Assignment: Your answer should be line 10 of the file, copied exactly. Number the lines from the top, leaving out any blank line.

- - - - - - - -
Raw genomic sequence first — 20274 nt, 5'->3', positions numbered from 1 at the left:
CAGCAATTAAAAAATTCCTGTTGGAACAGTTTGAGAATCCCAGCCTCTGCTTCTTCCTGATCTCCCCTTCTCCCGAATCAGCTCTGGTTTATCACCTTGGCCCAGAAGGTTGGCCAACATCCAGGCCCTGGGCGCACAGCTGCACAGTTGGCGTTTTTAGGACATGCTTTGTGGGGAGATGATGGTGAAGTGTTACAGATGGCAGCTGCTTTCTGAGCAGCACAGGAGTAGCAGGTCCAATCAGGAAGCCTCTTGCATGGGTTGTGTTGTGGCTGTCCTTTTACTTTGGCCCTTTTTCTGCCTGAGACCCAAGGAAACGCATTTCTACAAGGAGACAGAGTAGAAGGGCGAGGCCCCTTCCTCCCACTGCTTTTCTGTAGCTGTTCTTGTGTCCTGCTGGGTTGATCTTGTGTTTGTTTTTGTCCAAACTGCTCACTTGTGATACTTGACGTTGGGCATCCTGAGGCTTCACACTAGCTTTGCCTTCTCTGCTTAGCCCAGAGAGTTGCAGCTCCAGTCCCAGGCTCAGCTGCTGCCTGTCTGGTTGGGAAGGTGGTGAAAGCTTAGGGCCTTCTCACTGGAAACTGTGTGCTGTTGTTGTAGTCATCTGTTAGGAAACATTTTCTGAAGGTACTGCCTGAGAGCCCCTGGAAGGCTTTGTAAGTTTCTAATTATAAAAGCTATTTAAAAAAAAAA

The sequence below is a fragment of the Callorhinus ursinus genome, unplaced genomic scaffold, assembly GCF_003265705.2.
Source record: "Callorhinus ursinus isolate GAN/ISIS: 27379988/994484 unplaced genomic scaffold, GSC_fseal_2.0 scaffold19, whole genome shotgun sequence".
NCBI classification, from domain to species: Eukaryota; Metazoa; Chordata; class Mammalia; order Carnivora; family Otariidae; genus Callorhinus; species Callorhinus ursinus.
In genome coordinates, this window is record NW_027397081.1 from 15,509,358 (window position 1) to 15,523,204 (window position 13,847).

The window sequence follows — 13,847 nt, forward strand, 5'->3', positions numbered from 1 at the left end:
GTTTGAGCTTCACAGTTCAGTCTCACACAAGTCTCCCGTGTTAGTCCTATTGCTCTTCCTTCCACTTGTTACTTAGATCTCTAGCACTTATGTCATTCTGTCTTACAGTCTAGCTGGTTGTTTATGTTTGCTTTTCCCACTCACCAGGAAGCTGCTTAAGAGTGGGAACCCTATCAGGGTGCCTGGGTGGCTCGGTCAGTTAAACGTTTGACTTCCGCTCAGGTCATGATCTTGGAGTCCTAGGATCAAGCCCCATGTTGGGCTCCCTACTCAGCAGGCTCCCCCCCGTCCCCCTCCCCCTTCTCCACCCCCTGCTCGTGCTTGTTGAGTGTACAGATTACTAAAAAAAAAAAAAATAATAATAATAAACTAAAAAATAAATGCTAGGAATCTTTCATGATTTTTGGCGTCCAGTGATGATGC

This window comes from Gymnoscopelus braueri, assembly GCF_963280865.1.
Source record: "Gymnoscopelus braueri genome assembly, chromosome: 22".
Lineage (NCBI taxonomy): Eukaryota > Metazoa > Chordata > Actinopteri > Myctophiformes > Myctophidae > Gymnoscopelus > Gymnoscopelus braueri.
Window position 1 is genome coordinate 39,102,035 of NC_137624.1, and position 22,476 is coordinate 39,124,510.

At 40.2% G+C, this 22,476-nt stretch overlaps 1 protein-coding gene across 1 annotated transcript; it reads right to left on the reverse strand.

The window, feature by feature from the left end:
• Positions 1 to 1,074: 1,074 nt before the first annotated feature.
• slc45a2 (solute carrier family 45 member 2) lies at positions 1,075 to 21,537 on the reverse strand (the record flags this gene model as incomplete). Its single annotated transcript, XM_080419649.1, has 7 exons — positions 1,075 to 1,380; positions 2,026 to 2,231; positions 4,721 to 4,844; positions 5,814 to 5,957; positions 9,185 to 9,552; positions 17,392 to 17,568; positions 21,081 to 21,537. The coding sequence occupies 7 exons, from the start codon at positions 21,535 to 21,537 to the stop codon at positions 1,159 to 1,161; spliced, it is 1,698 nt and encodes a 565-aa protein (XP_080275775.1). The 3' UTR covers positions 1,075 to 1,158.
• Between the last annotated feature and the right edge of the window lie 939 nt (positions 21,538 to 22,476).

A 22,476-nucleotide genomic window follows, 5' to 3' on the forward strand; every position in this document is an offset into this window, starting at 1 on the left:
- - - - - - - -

Source record: "Gymnoscopelus braueri genome assembly, chromosome: 22".